Chhattisgarh, Orissa Govts. and NGOs transforming slum kids’ lives with educationOctober 18th, 2009 - 9:36 pm ICT by ANI
Raipur/Bhubaneshwar, Oct. 18 (ANI): Many voluntary and State Government organizations in Chhattisgarh and Orissa are engaged in transforming the lives of slum children and dropout kids by imparting them useful education.
Chhattisgarh and Orissa are estimated to be home to about eight million children aged 6 to 14. But it has been noticed that most of these children are compelled to either beg on the roads or work as labourers or domestic helps. They have no access to education whatsoever.
While the Central Government has created Right to Education for all children up to 14 years of age, getting these kids to school has been a tough task.
Chhattisgarh State has come up with a scheme called “Adopt a girl child” which is helping to boost the female literacy rate. Under this scheme, girls living in slums are given free textbooks and a school bag. They also get mentors who personally ensure that the girl children attend school.
“If common people fund the education of even a single child, they will spend no more than six US dollars a year. We started this scheme of ‘Adopt a girl’ and till now education of 20,000 girls has been funded,” says Brijmohan Agarwal, education minister, Chhattisgarh.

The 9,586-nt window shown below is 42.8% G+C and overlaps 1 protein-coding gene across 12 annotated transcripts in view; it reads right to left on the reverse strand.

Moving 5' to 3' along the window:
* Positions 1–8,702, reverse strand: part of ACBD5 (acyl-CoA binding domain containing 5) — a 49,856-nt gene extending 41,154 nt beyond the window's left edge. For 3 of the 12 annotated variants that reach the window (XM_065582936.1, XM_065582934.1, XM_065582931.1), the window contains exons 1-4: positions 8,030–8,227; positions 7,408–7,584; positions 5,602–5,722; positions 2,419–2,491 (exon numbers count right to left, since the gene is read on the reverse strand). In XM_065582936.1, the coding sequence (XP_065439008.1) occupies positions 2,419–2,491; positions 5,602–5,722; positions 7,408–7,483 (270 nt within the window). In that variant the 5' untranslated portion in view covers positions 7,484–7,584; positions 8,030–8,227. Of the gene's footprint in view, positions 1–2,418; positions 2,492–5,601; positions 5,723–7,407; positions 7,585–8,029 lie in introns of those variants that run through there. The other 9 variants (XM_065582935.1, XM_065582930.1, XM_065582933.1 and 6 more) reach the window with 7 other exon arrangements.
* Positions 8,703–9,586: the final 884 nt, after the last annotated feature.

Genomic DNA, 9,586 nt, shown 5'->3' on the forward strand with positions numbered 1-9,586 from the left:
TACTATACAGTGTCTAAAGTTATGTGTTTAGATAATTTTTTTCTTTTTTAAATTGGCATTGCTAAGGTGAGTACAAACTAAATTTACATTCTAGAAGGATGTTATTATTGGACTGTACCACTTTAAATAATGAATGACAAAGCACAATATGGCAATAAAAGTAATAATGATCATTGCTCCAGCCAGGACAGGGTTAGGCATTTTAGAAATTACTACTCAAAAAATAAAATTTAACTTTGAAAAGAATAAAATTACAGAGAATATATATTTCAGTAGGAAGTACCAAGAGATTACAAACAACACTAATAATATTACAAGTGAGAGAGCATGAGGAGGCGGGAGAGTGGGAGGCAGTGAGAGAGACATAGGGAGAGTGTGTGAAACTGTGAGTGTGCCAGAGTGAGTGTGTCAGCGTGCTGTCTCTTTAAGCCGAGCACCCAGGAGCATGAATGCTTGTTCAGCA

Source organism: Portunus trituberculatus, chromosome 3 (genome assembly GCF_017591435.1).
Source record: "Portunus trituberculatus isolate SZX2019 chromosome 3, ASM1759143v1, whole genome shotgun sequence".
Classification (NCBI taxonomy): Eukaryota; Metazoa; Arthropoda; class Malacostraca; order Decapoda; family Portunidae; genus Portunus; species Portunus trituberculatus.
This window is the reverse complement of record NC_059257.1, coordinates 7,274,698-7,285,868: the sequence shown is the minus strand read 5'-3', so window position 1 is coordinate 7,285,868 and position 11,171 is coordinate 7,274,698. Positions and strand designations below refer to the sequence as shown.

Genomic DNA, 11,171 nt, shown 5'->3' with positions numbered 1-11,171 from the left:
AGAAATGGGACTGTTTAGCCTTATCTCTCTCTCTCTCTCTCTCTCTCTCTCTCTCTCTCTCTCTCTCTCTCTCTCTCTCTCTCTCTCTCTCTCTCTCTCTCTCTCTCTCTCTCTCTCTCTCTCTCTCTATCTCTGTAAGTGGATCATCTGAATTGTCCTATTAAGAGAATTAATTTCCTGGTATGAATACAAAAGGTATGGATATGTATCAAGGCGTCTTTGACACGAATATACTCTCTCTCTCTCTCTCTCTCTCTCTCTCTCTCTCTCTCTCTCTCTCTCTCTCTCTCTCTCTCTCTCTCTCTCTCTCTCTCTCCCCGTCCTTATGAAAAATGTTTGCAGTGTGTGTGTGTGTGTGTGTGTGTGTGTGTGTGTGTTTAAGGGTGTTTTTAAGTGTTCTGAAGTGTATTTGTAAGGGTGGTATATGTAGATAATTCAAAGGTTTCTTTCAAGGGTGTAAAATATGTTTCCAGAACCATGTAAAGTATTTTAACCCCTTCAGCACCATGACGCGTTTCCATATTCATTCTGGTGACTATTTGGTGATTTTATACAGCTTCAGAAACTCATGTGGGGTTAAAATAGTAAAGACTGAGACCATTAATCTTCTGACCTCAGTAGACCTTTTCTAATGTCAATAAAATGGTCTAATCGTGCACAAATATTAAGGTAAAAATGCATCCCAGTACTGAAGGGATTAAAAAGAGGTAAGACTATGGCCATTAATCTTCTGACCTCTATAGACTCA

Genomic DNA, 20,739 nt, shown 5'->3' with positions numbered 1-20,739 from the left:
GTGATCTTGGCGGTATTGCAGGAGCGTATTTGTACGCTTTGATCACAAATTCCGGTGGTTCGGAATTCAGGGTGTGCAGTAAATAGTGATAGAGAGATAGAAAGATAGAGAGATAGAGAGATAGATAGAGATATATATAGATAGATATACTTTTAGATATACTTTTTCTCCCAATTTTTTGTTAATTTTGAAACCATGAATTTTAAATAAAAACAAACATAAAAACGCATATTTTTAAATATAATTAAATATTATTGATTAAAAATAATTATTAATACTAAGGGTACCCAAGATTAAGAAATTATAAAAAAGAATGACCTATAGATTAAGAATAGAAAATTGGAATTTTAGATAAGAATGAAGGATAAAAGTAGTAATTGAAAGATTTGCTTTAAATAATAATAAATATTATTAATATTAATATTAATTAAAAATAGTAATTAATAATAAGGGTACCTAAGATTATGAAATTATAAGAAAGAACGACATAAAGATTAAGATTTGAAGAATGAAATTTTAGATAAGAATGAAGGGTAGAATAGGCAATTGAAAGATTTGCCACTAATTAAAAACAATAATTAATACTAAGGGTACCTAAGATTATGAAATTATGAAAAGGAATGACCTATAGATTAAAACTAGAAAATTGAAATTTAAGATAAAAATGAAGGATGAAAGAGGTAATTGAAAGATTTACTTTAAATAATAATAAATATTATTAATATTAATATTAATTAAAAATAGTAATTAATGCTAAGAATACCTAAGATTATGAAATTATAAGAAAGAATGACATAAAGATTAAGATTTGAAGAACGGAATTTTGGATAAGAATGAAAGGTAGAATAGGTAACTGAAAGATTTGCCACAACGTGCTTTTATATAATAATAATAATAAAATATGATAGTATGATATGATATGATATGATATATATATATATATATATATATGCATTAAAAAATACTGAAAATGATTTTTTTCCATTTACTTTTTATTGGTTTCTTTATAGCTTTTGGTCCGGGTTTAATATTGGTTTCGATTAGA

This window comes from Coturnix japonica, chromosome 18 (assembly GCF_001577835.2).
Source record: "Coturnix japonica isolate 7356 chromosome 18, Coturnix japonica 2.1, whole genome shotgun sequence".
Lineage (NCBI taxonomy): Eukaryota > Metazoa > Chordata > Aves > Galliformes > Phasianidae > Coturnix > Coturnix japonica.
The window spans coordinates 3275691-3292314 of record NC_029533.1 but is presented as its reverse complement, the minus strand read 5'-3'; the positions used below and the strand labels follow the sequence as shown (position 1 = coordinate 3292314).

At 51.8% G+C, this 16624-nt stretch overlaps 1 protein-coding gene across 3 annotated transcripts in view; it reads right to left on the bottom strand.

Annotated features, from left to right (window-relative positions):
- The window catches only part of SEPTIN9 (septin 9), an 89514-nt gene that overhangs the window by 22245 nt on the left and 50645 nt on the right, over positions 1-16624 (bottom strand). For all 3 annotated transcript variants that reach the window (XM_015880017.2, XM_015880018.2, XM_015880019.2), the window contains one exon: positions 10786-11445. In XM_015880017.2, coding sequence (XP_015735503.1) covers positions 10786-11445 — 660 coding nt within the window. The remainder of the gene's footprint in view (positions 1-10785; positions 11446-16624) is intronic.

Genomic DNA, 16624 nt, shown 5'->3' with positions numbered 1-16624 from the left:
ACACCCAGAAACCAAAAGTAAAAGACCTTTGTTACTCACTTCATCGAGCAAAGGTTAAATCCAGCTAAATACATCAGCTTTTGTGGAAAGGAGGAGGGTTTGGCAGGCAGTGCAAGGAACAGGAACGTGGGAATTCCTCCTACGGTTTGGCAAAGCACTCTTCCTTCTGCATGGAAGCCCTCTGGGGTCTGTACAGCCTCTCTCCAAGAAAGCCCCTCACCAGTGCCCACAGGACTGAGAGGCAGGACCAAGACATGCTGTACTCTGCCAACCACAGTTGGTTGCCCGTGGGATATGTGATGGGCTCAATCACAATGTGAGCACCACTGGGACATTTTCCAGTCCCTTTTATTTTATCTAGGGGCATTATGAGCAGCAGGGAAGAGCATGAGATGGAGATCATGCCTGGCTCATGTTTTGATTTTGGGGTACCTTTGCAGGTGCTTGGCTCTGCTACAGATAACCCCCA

“Child labour issue is very serious in India. Even on the streets of Delhi or on the crossings of Delhi you find children either selling books or magazines or simply begging. Government response to this has been very poor and the concern is growing as to what will be done for the child labour or for those children who are not in a position to go to school,” says J.S. Rajput, an educationist.
In Orissa, the State Government and the voluntary organisations are making efforts through various schemes to ensure a better future for such children. They are hoping to attract children by making the syllabus vocation-oriented.
While subjects like history and physics may not be of much use to tribal children of Orissa, learning about weaving, sculpting and tailoring do.
“Three years ago I had dropped out after class 5. But when this school opened many girls like me joined back. I am glad to be back as the studies here are not boring and we get to learn a lot of things,” said Sushma Shisa, student.
There are also schools run especially for dropouts, teaching vocational skills along with subjects like English and Maths.
According to the International Labour Organisation, there are nearly 165 million child labourers in India. They mostly work as rag pickers and earn about half a dollar a day. They come from large families who are too poor to send them to school. (ANI)
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